Hardwired … to Self-Destruct (2016)
On 2008’s Death Magnetic, producer Rick Rubin pushed Metallica to retrace the steps that led to writing Ride the Lightning and Master of Puppets. That introspection bore even better fruit on Hardwired, which boasts a return to furious thrash (“Hardwired”), heavy-for-the-sake-of-heavy foot stompers (“Here Comes Revenge,” “Dream No More”), and their best speed-metal symphony since the Black Album, “Spit Out the Bone.”
The gargantuan success of the Black Album coupled with the destruction that grunge wrought on heavy metal sent Metallica spinning. They trimmed their manes, painted their fingernails, and even kissed each other in photos. But their confusion manifested itself most in the music. Gone was practically any element of thrash. In its place, Metallica attempted brooding alt-rock (“Until It Sleeps”), uplifting pop-rock (“Hero of the Day”), radio-rock invective (“King Nothing”), and slow-churning doom rock (“The Outlaw Torn”), all of which was fine but paled when compared with their past declarations of defiance. Despite the identity crisis and an album cover depicting “blood and semen” (literally) the album was a commercial success, and it even earned them a slot on Lollapalooza.
S&M (1999) and S&M2 (2020)
At the suggestion of composer Michael Kamen, who had orchestrated “Nothing Else Matters,” the band teamed with the San Francisco Symphony to add cinematic strings and elephantine horns to some of Metallica’s more symphonically inclined tracks (“The Call of Ktulu,” “One”) and more surprising rockers (“Fuel,” “Battery”). The best of these is “No Leaf Clover,” and its eerie “freight train coming your way” refrain specifically written for S&M. The sequel S&M2 is notable for a better audio mix and a stunning rendition of Cliff Burton’s “Anesthesia” solo performed by the Symphony’s principal bass player.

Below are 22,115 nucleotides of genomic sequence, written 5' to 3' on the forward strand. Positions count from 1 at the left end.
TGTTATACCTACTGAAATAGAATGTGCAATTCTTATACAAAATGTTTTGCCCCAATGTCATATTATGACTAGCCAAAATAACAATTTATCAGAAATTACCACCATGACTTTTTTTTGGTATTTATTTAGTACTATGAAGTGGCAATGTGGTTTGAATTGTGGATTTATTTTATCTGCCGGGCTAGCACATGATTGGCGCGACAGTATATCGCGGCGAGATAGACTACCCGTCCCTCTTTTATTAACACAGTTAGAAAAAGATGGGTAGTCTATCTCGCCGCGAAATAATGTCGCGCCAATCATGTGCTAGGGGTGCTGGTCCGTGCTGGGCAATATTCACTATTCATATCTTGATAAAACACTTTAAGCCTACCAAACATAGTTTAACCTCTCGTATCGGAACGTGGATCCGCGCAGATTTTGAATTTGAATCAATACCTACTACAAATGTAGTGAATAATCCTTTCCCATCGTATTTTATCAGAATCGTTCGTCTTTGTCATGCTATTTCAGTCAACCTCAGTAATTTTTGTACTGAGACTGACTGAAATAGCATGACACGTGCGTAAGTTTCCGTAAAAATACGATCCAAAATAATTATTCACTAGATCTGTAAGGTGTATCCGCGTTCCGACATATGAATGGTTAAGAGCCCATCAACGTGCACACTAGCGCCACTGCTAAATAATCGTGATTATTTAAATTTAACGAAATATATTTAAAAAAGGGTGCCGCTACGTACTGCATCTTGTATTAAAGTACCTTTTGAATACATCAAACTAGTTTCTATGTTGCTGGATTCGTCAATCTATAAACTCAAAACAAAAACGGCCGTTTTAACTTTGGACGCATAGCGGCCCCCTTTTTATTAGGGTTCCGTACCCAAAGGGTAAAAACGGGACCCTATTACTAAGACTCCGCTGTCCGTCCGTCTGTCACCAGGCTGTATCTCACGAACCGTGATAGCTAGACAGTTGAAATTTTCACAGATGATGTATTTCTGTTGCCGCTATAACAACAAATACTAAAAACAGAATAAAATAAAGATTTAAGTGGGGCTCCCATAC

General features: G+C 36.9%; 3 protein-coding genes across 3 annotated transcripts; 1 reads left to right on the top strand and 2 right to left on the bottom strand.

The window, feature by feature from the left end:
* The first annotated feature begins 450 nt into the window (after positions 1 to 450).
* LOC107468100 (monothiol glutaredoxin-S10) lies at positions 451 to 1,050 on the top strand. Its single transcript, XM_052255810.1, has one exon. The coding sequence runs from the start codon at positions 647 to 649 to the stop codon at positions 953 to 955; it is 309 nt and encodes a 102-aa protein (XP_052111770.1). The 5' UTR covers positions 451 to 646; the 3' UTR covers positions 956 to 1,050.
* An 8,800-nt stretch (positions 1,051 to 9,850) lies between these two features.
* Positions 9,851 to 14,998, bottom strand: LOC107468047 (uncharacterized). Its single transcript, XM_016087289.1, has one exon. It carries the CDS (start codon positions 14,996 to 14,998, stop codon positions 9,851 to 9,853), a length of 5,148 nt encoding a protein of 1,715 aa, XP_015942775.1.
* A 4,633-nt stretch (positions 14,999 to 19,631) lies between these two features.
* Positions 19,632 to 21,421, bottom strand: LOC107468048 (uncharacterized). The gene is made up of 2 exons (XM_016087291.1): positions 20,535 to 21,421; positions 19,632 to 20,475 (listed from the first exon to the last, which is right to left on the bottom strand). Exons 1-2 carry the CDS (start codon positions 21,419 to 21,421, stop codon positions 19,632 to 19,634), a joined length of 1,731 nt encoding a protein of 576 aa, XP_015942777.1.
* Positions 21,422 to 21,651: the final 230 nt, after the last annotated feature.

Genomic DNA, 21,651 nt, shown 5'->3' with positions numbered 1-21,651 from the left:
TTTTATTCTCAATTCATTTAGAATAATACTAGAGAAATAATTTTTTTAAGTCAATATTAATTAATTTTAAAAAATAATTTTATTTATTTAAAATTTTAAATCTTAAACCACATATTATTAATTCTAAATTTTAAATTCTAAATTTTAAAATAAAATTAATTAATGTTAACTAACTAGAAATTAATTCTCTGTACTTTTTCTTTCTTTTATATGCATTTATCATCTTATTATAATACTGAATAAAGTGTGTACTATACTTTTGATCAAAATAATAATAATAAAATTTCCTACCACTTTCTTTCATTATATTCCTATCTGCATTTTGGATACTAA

St. Anger (2003)
An attempt at minimalism with maximum force, St. Anger is Metallica’s rawest record — pure Hetfieldian ire, a total dearth of guitar solos, and Lars Ulrich cudgeling a hubcap like it owed him money. And while that cocktail could have made for Metallica’s metal redemption after the Load LPs, the fact that the band was disintegrating behind the scenes sent the musicians into disarray. The result is a lot of therapy-speak (“My lifestyle determines my deathstyle” on “Frantic,” “Can’t you help me be uncrazy” on “The Unnamed Feeling”) and a lot of noisy confusion. Still, songs like “St. Anger” and “All Within My Hands” sounded better onstage than on the record.
Death Magnetic (2008)
Spurred on by the “go back to your roots” mantra of producer/guru Rick Rubin, the band unloaded the pretenses and finally sounded like Metallica again on Death Magnetic. They brought back the stacked thrash riffs of Justice on “Broken, Beat & Scarred” and “My Apocalypse” and the swagger of the Black Album on “All Nightmare Long” and “The Judas Kiss.” Even “The Unforgiven III” felt like a worthy sequel. Plus, Hammett was playing solos again.
Metallica’s contributions to this collaboration with Lou Reed (who predicted heavy metal in the Velvet Underground) are chaotic, crushing, and, at many times, beautiful, as the headbangers add light and shadow to Reed’s interpretation of German playwright Frank Wedekind’s “Lulu plays.” It’s arty and experimental (and yes, Reed got Hetfield to growl “I am the table” on “The View”) but at its core, it was a Reed record and an experience in experimentalism for Metallica. “I did learn to be a little freer with the words and the lyrics,” Hetfield said years later. “[I learned to] say what you want to say.”